Who Are New York Giants' Biggest Wild Cards Entering 2015 Season?
For the New York Giants to fully rebound from last year's 6-10 season, several wild cards on the roster must step up and play well.
A wild card is anyone with the potential to become a go-to playmaker—or ride the bench. A boom-or-bust candidate, one might call him. There is a variety of factors that lead to a wild-card label, including experience, opportunity and health.
Heading into the 2015 season, the Giants have far more wild cards on defense than they do on offense. The defense is rebuilding under new coordinator Steve Spagnuolo, so much more is unknown about that side of the ball. There is one offensive wild card, however, who may be the biggest of them all.
Read about all five of New York's most notable wild cards in the slides ahead and then add your own submissions and explain your reasoning in the comments section below.
Damontre Moore, Defensive End
Damontre Moore is still in search of his first NFL start as he heads into Year 3 of his rookie contract. The old stars who once stood in his way—Justin Tuck and Mathias Kiwanuka—are no longer with the team. There's finally a clear path for Moore to win a starting job.
But will he nail it down?
The Giants drafted Moore with a third-round pick in April 2013. Three months earlier, he was topping NFL draft boards; to fans, he felt like a steal. Flashes of playing time have come his way, but now it's time for him to prove he belongs among the top members of the 2013 draft class—not on New York's bench.
Moore was a useful reserve last season. He came in on passing downs to collect 5.5 sacks, the third-highest total on the team after Jason Pierre-Paul (12.5) and Johnathan Hankins (7.0). No one questions Moore's ability to invade and disrupt the backfield quickly, especially not punters.
What they do question is the slender defensive end's ability to hold the edge against the run. Moore played at 245-249 pounds last season, according to Jordan Raanan of NJ Advance Media, and the team asked him to put on weight. He claims to have gained about 10 pounds since last season.
Will Moore capture a starting job in 2015? That depends on how well he carries the 10 extra pounds in training camp, allowing him to become a well-rounded lineman. His game must develop for him to become a dependable, every-down D-end.
Even Giants defensive coordinator Steve Spagnuolo is not sure what to expect from Moore, according to NJ Advance Media report, which makes the defensive end New York's leading wild-card candidate.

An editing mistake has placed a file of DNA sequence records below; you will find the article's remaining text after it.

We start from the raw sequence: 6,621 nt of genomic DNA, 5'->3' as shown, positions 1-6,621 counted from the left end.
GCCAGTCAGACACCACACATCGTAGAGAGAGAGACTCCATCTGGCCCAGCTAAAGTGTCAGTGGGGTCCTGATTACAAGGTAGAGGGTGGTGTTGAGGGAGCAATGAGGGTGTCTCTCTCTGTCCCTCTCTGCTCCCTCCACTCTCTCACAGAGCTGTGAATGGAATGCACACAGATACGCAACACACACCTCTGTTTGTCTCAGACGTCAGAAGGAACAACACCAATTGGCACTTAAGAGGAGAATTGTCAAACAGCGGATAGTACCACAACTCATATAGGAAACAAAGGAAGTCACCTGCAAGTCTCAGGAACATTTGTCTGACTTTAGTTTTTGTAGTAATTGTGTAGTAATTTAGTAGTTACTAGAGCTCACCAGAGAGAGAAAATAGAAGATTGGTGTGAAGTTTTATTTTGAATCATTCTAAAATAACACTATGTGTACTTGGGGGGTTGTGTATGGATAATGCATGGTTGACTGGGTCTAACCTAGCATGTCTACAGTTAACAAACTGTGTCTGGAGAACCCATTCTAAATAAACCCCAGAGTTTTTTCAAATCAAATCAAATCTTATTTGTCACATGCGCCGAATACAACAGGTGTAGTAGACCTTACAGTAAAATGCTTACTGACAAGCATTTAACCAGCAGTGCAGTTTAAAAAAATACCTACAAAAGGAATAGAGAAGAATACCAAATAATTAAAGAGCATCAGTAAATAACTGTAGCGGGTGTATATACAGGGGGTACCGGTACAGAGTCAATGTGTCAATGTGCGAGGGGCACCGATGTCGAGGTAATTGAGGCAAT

Jay Bromley, Defensive Tackle
Jay Bromley was a non-factor last year, appearing in only eight games and making a mere five tackles. Like Damontre Moore, Bromley was a third-round pick. However, unlike Moore, Bromley was never in his wildest dreams considered among the elite members of his draft class.
The Syracuse product was considered a reach when the Giants selected him 74th overall. Even he was surprised to get the call, per Tom Rock of Newsday.
The Giants must see potential in Bromley, and in 2015, he'll have every opportunity to prove it. A starting job can be his, just as soon as he can snatch it from Cullen Jenkins, a 34-year-old veteran who took a pay cut to stay with the team this year.
Bromley has been overlooked from the beginning, and he has maintained his low profile through the offseason. The defensive tackle position was considered a need throughout the spring, yet the Giants made no head-turning additions to the unit either in free agency or the draft.
In April, Bromley made a viral appearance on social media, working out with star defensive end Jason Pierre-Paul in Florida (h/t NJ Advance Media). It was a subtle reminder to fans that he's still around.
Bromley and Johnathan Hankins can make the D-tackle position one of New York's strongest in 2015. On the other hand, it's tough to get excited about the players primarily responsible for fixing the league's worst run defense from a season ago in terms of yards per carry allowed.
The potential and hype don't align in Bromley's case, making him an intriguing wild card.
Jon Beason, Linebacker